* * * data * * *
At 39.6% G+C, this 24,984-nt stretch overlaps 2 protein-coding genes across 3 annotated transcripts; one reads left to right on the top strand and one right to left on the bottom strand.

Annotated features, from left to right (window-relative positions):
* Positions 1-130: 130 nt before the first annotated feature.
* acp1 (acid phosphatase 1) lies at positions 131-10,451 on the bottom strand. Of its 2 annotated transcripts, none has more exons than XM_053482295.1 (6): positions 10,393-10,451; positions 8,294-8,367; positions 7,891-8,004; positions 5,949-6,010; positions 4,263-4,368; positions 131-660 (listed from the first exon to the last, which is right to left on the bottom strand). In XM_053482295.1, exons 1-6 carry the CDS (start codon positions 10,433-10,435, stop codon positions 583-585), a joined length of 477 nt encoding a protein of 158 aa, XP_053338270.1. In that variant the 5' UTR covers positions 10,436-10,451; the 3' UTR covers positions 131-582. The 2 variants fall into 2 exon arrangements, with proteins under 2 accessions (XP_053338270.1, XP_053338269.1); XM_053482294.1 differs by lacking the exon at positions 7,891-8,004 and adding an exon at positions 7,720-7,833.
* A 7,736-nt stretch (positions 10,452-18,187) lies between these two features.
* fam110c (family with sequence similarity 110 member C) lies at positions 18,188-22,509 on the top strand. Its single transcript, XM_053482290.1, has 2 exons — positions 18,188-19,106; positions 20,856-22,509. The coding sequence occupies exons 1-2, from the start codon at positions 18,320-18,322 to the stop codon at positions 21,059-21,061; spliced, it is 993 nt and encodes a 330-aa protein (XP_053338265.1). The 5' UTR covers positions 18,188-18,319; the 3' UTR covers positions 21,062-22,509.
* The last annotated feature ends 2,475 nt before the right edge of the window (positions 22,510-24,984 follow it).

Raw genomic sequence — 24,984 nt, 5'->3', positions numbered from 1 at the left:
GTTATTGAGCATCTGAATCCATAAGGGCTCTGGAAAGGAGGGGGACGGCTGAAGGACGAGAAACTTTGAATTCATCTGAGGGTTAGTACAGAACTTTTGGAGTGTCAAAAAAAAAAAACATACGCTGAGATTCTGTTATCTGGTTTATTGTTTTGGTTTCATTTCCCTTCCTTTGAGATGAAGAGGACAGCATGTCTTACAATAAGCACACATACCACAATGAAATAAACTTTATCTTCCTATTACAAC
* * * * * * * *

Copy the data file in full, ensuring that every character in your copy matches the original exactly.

At 39.6% G+C, this 24,984-nt stretch overlaps 2 protein-coding genes across 3 annotated transcripts; one reads left to right on the top strand and one right to left on the bottom strand.

Annotated features, from left to right (window-relative positions):
* Positions 1-130: 130 nt before the first annotated feature.
* acp1 (acid phosphatase 1) lies at positions 131-10,451 on the bottom strand. Of its 2 annotated transcripts, none has more exons than XM_053482295.1 (6): positions 10,393-10,451; positions 8,294-8,367; positions 7,891-8,004; positions 5,949-6,010; positions 4,263-4,368; positions 131-660 (listed from the first exon to the last, which is right to left on the bottom strand). In XM_053482295.1, exons 1-6 carry the CDS (start codon positions 10,433-10,435, stop codon positions 583-585), a joined length of 477 nt encoding a protein of 158 aa, XP_053338270.1. In that variant the 5' UTR covers positions 10,436-10,451; the 3' UTR covers positions 131-582. The 2 variants fall into 2 exon arrangements, with proteins under 2 accessions (XP_053338270.1, XP_053338269.1); XM_053482294.1 differs by lacking the exon at positions 7,891-8,004 and adding an exon at positions 7,720-7,833.
* A 7,736-nt stretch (positions 10,452-18,187) lies between these two features.
* fam110c (family with sequence similarity 110 member C) lies at positions 18,188-22,509 on the top strand. Its single transcript, XM_053482290.1, has 2 exons — positions 18,188-19,106; positions 20,856-22,509. The coding sequence occupies exons 1-2, from the start codon at positions 18,320-18,322 to the stop codon at positions 21,059-21,061; spliced, it is 993 nt and encodes a 330-aa protein (XP_053338265.1). The 5' UTR covers positions 18,188-18,319; the 3' UTR covers positions 21,062-22,509.
* The last annotated feature ends 2,475 nt before the right edge of the window (positions 22,510-24,984 follow it).

Raw genomic sequence — 24,984 nt, 5'->3', positions numbered from 1 at the left:
GTTATTGAGCATCTGAATCCATAAGGGCTCTGGAAAGGAGGGGGACGGCTGAAGGACGAGAAACTTTGAATTCATCTGAGGGTTAGTACAGAACTTTTGGAGTGTCAAAAAAAAAAAACATACGCTGAGATTCTGTTATCTGGTTTATTGTTTTGGTTTCATTTCCCTTCCTTTGAGATGAAGAGGACAGCATGTCTTACAATAAGCACACATACCACAATGAAATAAACTTTATCTTCCTATTACAAC